Another setup I was considering (with the hardware I just listed) was the following : having the Intel Optane SSD as cache drive, using the 4x 970 Evo SSDs as an unassigned disk and probably put them in RAID0 manually to store the VMs for full performances (I think I remember johnny.black saying like this was the only possibility) and using the last 500 GB SSD as unassigned disk to store the media server (Plex). If I put the 500 GB SSD along with the Optane SSD in the cache pool I'm almost certain of losing out greatly in performances because this SSD isn't very fast (like 1400 read, 1k write, its an old SSD Kingston SHPM2280P2). I really do work a lot with small files like pictures, text files, pieces of softwares, and so on, hence why the extremely high 4k random read/write performances from Optane SSDs is attractive to me compared to the 970 Evo/pro. Hence why I was thinking of using the 970 Evo/pro for VMs storage as unassigned disks for their high performances while the Optane would be kept as a cache SSD to transfer files back and forth to the HDDs/data pool.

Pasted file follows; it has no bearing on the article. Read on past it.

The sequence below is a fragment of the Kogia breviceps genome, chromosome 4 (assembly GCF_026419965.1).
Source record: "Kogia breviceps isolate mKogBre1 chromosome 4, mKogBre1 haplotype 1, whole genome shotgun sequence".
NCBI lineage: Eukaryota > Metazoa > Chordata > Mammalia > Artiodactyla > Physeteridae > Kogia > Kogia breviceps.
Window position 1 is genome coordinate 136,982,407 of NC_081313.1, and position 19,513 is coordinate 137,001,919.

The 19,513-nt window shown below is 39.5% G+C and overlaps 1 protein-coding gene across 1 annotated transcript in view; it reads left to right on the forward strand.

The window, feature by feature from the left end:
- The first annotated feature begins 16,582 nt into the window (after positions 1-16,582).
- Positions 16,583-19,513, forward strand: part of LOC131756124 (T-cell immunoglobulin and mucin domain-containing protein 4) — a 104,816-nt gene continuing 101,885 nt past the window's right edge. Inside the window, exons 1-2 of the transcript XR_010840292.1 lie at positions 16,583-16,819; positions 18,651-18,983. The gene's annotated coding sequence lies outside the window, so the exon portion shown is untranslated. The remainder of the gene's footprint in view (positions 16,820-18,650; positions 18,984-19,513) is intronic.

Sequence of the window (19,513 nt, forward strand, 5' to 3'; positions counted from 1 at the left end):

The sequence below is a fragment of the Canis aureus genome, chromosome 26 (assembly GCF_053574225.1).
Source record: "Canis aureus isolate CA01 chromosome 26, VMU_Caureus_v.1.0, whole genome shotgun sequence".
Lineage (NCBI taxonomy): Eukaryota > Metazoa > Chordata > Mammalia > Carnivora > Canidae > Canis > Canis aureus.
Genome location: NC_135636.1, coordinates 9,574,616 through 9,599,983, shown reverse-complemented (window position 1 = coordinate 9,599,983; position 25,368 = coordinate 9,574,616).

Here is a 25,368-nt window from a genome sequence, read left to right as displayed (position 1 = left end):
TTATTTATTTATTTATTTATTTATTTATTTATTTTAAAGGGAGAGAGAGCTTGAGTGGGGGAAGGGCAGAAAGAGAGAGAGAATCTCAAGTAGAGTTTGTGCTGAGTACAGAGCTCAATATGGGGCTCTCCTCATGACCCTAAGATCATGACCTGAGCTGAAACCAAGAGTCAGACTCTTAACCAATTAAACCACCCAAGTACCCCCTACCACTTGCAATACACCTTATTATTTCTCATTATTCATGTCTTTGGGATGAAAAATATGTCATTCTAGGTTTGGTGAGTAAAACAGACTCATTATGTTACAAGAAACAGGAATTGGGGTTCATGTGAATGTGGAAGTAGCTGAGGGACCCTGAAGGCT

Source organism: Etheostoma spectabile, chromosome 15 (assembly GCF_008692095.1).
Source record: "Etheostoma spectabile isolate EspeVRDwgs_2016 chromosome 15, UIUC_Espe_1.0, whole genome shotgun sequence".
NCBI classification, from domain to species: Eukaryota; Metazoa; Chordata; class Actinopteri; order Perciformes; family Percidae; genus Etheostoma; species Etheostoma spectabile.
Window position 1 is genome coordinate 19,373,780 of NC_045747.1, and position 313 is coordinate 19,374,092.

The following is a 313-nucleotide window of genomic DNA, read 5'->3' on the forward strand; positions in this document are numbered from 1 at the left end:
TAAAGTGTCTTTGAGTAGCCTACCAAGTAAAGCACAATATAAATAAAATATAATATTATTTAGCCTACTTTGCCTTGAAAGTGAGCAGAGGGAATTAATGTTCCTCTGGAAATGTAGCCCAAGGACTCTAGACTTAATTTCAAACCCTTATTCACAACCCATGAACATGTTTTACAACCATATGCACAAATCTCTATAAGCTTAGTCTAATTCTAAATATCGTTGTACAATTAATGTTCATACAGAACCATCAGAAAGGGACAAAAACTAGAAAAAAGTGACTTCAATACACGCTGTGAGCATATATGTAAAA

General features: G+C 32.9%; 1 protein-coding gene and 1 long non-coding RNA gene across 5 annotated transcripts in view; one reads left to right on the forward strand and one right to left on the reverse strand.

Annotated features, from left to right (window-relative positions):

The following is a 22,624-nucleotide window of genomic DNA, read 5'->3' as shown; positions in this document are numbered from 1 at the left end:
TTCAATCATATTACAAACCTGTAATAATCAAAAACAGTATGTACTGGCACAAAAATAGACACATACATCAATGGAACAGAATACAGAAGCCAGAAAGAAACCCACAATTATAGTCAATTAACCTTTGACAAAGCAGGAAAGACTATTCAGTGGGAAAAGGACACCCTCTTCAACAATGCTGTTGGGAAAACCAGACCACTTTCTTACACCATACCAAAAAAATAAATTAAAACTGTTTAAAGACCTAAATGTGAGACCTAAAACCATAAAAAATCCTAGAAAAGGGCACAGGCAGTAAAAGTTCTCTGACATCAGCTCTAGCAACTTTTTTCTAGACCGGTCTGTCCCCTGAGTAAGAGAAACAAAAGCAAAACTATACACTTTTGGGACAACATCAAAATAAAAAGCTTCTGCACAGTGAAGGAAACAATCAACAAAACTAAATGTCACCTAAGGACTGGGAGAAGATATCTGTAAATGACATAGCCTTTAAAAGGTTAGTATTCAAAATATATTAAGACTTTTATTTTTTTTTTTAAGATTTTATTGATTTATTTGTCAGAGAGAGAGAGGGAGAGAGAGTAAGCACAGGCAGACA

What are your thoughts regarding this ? My main issues are still regarding the SSDs and how to assign them in a cache / cache pool / raid type / which one to use as unassigned array, whether to add Optane, ... The rest I should be able to figure out \o/ I still have two months to set it all up anyway.

 

Edit : oh, right, I forgot to ask but currently I have 'only' 16 Gb of RAM (which is, well, enough most of the time), but I should go for 32GB for this setup, shouldn't I ? (maybe higher even ? Hmmm 🤔).

Edited by Yros

Share this post


Link to post

If you care about the data integrity, you want a processor with ECC for internal memory busses (Xeon) and with ECC RAM.